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The Daily Wildcat

The Daily Wildcat

 

Best-selling author calls for more misfits

Best-selling author, Dr. Cornel West, addressed a near-capacity crowd in Centennial Hall on Friday as part of the “”Who Draws the Line? Social Justice Perspectives on Diversity”” series.

West, a Princeton professor who gained national attention for his analytical look at racism in his book “”Race Matters,”” was given a standing ovation from the crowd for his speech.

West spoke on a variety of topics and focused on what is hindering racism, discrimination, and poverty from declining in modern American culture.

“”Too many citizens and humans and students don’t want to be courageous,”” West said. “”… They just want to make money. They just want contentment and convenience.””

West went on to say that America is living in a “”culture that specializes in weapons of mass distraction”” and urged the audience to find courage to challenge the status quo and to face social issues, such as biases and prejudices, head on.

West also said that the “”warped priorities”” of the nation, such as the dangers of falling for materialistic and superficial values, such as greed and instant gratification, are resulting in an indifference toward social justice that leads to “”empty souls and spiritual malnutrition.””

“”No healthy society … can survive without having a significant slice of their fellow citizens willing to be courageous, to cut against the grain and not to fit in,”” West said. “”We need more misfits.””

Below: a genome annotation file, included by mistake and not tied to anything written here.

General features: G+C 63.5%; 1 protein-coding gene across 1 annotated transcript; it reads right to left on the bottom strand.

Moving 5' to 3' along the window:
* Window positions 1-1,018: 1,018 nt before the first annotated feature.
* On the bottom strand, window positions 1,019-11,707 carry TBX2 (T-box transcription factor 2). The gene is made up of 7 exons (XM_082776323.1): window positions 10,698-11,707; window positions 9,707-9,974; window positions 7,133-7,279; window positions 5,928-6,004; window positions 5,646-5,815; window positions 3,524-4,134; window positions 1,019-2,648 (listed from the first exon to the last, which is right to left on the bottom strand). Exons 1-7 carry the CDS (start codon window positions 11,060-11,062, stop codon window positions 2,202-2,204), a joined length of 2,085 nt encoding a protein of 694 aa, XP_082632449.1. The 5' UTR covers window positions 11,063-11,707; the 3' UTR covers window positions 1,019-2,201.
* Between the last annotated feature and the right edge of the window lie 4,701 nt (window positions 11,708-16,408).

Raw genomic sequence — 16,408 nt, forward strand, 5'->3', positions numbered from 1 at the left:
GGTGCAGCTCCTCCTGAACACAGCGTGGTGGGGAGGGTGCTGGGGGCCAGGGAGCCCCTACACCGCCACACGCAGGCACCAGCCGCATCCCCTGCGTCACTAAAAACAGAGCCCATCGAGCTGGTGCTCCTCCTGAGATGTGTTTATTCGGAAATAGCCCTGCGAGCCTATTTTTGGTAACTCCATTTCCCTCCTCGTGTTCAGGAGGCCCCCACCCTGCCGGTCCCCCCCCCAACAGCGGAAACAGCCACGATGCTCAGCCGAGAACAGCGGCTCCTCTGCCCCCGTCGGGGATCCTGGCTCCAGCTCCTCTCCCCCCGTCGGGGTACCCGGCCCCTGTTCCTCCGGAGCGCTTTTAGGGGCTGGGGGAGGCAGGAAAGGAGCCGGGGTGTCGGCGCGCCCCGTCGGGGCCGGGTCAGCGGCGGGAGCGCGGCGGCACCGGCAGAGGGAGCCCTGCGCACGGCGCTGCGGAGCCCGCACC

West also commended the UA for educating its students and not “”schooling”” them, which he noted was all the more important because young people are “”100 percent of the future.””

“”Education is wrestling with what it means to be human. It’s trying to get us to engage in that shift, that turning of the soul from the superficial to the substantial, from the frivolous to the serious,”” West said.

West also called upon a younger generation of students to focus on higher levels of thinking and avoid temptations and distractions.

“”No high quality human life can flower and flourish without the courage to think critically,”” West said.

Navneet Khera, a pre-physiology freshman, said she found West’s speech inspiring.

“”He was extremely inspirational, the way he talked about race and diversity so openly. You don’t really hear this often. It was nice to here a different output.””

Jai Smith, a sociology senior and co-director of ASUA’s Pride Alliance, said West’s words resonated with him.

“”It was interesting to me because I work in the social justice arena,”” Smith said. “”To hear so many perspectives that I had never experienced before was really awesome to me as an individual for the work that I do.””

Smith, one of roughly 300 volunteers at the event, said that social justice commentary is not uncommon, but was impressed with the way West captivated an entire audience.

“”We are constantly discussing in an academic setting these sort of border policies, immigration rights and humanitarian rights,”” Smith said. “”To actually talk about it in a really raw and emotional manner doesn’t happen a lot. To have a speaker come in and do that was really powerful.””

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